It also helps with the overall wellbeing of people with neurological disorders such as dementia and Parkinson’s disease. In such cases, it helps to reduce psychological distress and keeps the individual motivated to adhere better to their main line of treatment.

How does it help?

One of the most significant advantages of having an animal in therapy is the ease with which rapport is built. Shruti Chakravarty talks about how direct engagement with the animal helps clients, “Sometimes clients come in agitated, and then they sit with the animal, stroke the animal, they talk to the animal, and that helps to contain and manage some of their anxiety.” The presence of the animal can make it easier for the client to approach the therapist.

The animal becomes the reason the client is able to be in a position to talk about their concerns. In some cases, they find it easier to talk to the animal present during the session. Animal assisted therapist, Shilpa Raghavan says, “animals act as catalysts in the process.” This is especially helpful while addressing distressing topics like assault.

Is AAT for you?

AAT is not suitable for everyone. A therapist takes into account many factors before getting the client to interact with a therapy animal.

AAT may not be recommended if:

  • The client dislikes or is afraid of animals

  • They feel no connection towards animals

  • They have a history of abusing or being abused by an animal

  • Their religious beliefs prohibit their interaction with the kind of therapy animal employed in the setting

  • They are allergic to dander or animal fur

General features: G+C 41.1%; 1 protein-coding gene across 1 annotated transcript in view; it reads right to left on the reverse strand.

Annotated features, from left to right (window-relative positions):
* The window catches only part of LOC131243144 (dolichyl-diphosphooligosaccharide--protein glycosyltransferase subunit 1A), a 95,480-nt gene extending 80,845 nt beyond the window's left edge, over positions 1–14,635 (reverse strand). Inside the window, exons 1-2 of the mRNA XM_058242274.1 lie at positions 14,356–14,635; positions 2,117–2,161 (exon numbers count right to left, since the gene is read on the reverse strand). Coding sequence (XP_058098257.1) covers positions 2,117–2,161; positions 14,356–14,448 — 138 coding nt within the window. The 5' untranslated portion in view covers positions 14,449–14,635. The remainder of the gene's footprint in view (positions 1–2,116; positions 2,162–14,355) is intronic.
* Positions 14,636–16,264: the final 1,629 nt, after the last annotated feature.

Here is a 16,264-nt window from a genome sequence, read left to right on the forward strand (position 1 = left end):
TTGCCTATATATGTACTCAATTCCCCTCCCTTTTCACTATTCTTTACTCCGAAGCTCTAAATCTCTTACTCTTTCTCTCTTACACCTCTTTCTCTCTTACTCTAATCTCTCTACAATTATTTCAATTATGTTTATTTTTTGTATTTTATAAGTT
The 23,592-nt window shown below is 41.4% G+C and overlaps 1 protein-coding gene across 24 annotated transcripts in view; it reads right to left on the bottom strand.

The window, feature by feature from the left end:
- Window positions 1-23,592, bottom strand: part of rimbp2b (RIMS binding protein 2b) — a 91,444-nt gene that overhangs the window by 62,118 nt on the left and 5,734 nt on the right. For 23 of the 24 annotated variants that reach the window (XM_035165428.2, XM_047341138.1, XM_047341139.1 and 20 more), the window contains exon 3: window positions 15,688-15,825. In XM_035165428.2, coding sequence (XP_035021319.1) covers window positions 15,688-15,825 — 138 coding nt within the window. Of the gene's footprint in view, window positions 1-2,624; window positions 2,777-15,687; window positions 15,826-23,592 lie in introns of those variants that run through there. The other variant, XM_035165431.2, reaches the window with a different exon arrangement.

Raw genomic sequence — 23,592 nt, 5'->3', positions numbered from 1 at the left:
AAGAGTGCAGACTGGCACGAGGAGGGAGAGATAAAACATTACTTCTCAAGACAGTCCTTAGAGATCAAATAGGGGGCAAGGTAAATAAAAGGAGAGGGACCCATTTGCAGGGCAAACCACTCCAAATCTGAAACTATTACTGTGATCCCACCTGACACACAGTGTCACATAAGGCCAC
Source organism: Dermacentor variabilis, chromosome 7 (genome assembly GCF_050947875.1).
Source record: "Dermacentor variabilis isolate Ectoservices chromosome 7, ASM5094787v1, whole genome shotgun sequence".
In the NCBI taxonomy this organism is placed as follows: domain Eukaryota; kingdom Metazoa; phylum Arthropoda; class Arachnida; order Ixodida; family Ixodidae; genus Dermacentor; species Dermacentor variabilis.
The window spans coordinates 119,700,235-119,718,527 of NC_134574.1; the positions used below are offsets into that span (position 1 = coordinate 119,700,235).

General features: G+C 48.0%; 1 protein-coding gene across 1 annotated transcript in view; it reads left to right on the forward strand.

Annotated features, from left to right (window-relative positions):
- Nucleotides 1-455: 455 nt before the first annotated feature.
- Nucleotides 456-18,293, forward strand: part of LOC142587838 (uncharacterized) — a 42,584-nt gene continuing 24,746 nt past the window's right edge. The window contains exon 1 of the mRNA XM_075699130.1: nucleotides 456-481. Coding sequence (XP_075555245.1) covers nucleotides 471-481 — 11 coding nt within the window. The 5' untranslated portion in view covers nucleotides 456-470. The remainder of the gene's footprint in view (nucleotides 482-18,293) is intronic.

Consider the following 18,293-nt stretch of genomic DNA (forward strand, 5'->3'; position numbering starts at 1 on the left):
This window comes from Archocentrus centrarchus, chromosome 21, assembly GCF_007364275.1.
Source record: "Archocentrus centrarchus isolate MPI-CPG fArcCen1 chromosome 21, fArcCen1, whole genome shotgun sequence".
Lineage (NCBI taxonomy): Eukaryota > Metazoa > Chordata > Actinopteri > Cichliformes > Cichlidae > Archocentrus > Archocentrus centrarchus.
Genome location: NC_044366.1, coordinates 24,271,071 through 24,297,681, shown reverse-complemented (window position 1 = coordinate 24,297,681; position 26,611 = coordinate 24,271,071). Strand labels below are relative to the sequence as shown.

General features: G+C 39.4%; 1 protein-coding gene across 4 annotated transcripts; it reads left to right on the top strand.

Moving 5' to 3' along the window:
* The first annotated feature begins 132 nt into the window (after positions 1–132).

The therapist looks at  the level of hyperactivity, impulsiveness  and aggression displayed by the client. This is to ensure that no harm is done to the therapy animal during a session.

What effect does AAT have on the animal?

Animals — especially dogs — if chosen well, enjoy the attention and stimulation they receive from therapy work. This said, there is a possibility that the animal may burnout. This is something the animal handler and  mental health practitioner must be careful about. It is important to assess the animal for stress levels and have an idea about their physical health before and after each session. This way it can be assured that the sessions are fruitful for both the client and therapy animal. “For example, a dog who is calm and enjoys attention, touch and affection from an individual will enjoy sitting in on a therapy session for she is being rewarded with something she likes as she works alongside a mental health professional.” says Citizen K9, canine behaviorist and trainer.

AAT in India

AAT has only recently started gaining popularity in India. There is a lack of understanding among people that limits newly trained animal-assisted therapists from putting their practice to full use. They end up spending a considerable amount of time in raising awareness. The absence of a governing body poses to be a problem. It is critical to ensure that the animal, the therapist, and the handler have received adequate training and work well as a team.

This article has been written with inputs from Shruti Chakravarty a mental health practitioner, Shilpa Raghavan an animal assisted therapist and Citizen K9, a canine behaviorist and trainer.